Casinos' cash flows, but Delta still hobbles

March 06, 1995|By Dallas Morning News

TUNICA, Miss. -- Sometimes, Maephine Clark simply stares out the screen door of her flimsy shack -- the one with no running water, the one on the outskirts of the county -- and looks toward the sudsy-looking clumps of cotton blowing over the fresh blacktop.

Except for that unlikely band of new boulevard slicing through the rural heart of the Delta, she says, it's like nothing has ever changed since Jesse Jackson came here a decade ago and labeled it "America's Ethiopia." Or since casinos arrived in the past couple of years.

Mr. Jackson's words instantly branded the area in and around Tunica, 40 miles south of Memphis, Tenn., as an enduring symbol of inescapable poverty in the United States.

In short order, the media dutifully arrived in search of the falling-down Delta homes, the latest statistic on infant-mortality rates, and the most wretched section of Tunica -- a place with the bittersweet name of Sugar Ditch.

Maephine Clark, 33, remembers all that.

But she also remembers how gambling promoters came years later -- including Hollywood Casino Corp. -- and began promising that big-time casinos would be the salvation of the Delta's lingering problems.

And now, all over America's spine -- close to the Mississippi River, where racism and sad living conditions have often jackbooted down U.S. Highway 61 -- there are millions of dollars being wagered, thousands of stuttering light bulbs, hundreds of hungry one-armed bandits and more stretch limousines than anyone has ever seen.

Ms. Clark, though, still doesn't have running water at her place just across the county line.

Her husband is still making minimum wage. She still doesn't know when she'll be able to move out of the old house sitting on a corner of an old plantation -- though she has seen new roads go up all over the area to improve access to the casinos.

"The boss said that in three years this whole area will be bought by the casinos," says the thin woman as she sits in the front room of the three-room house she shares with five other people, including her two handicapped children.

The boss is the landowner who has hired her husband for the past 18 years to farm soybeans and cotton. And he may be right about the casinos that first began arriving in 1992 -- there are nine nearby, including a 54,000-square-foot one run by Hollywood Casino Corp., which is based in Dallas.

Hollywood, which also owns the Sands Hotel & Casino in Puerto Rico and the Sands Hotel & Casino in Atlantic City, N.J., along with other proponents had essentially suggested that unemployment, housing, health and education in the Delta would eventually improve, courtesy of the big bucks and thousands of jobs.

Today, it appears that some of those areas have gotten better since gambling arrived. Casino operators, including those at Hollywood, like to say that "anyone who wants a job can get a job" and that the casinos have been a "tremendous shot in the arm for the local economy." Many residents simply believed that the prosperity would begin to wash completely across the Delta straight up to Memphis.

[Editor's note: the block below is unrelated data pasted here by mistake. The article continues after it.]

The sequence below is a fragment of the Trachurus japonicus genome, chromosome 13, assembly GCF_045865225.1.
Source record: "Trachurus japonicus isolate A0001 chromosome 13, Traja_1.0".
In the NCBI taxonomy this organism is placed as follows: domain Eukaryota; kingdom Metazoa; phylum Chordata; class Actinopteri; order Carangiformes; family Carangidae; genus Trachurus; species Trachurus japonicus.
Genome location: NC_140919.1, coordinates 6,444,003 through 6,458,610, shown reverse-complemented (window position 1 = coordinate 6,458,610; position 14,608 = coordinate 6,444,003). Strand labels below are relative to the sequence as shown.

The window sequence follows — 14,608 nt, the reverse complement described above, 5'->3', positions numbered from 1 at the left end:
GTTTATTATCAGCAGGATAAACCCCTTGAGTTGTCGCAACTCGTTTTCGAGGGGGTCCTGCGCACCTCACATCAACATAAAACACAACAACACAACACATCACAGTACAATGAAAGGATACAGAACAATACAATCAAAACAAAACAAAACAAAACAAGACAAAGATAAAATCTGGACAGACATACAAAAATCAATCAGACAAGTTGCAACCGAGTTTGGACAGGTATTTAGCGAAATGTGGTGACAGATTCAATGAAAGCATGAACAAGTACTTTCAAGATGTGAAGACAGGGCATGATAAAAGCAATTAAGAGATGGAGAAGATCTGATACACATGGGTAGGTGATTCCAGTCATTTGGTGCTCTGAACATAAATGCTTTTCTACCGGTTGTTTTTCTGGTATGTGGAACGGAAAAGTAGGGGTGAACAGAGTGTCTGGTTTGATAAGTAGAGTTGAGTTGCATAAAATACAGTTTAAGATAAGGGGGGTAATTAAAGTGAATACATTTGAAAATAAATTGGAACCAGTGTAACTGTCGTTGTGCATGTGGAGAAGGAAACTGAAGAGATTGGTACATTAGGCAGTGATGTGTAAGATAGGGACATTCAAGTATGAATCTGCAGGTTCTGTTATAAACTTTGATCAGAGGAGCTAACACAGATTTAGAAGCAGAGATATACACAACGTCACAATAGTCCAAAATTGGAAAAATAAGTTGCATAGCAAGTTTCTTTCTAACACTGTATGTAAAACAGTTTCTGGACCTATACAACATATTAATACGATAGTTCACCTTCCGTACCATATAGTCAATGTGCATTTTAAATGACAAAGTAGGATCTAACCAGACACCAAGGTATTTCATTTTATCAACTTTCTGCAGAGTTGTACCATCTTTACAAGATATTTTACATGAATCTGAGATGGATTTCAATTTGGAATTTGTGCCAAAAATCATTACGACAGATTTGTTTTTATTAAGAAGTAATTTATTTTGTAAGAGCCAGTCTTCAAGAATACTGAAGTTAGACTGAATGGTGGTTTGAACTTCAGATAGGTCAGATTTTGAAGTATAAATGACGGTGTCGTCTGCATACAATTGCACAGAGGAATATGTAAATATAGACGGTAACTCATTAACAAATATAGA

But now some people in the Delta say that not enough casino profits are being poured into the surrounding communities. They add that the jobs being created are low-paying. That affordable housing has disappeared. That new casino employees have overextended themselves into personal debt.

"Everything was supposed to be great. I haven't seen it," says Maephine Clark.

In 1995, there are people in and around the Delta who say that Maephine Clark is wrong, that casinos really have reinvented the Delta. That the casinos have single-handedly vaulted Tunica and other chronically poor areas into a brave new world.

Tunica and good chunks of the surrounding area had a long way to go.

In 1989, the Lower Mississippi Delta Development Commission, chaired by then-Arkansas Gov. Bill Clinton, issued a report that stated:

"By any objective economic, educational or social measurement, the . . . people in the Delta region are the least prepared to participate in and contribute to the nation's effort to succeed in the world economy."

And the people near Tunica seemed to be the least prepared of the least prepared.

Fifteen years ago, Tunica County was the poorest county in the nation with almost 53 percent of its residents living in poverty. In 1979-83, Tunica had a five-year average infant-mortality rate of 29 percent. And a decade ago, Tunica had a higher infant-mortality rate than Cuba, Malaysia and French Guiana.

Five years ago, Tunica's unemployment rate was 23.52 percent -- and the percentage of people living at or below the poverty level had grown to 56.8 percent.

But the statistics couldn't even begin to hint at the dreadful, smothering day-to-day reality of Delta life.

Tar-paper shacks, unpaved roads, outhouses and disease are in greater evidence than in almost every other part of the country.

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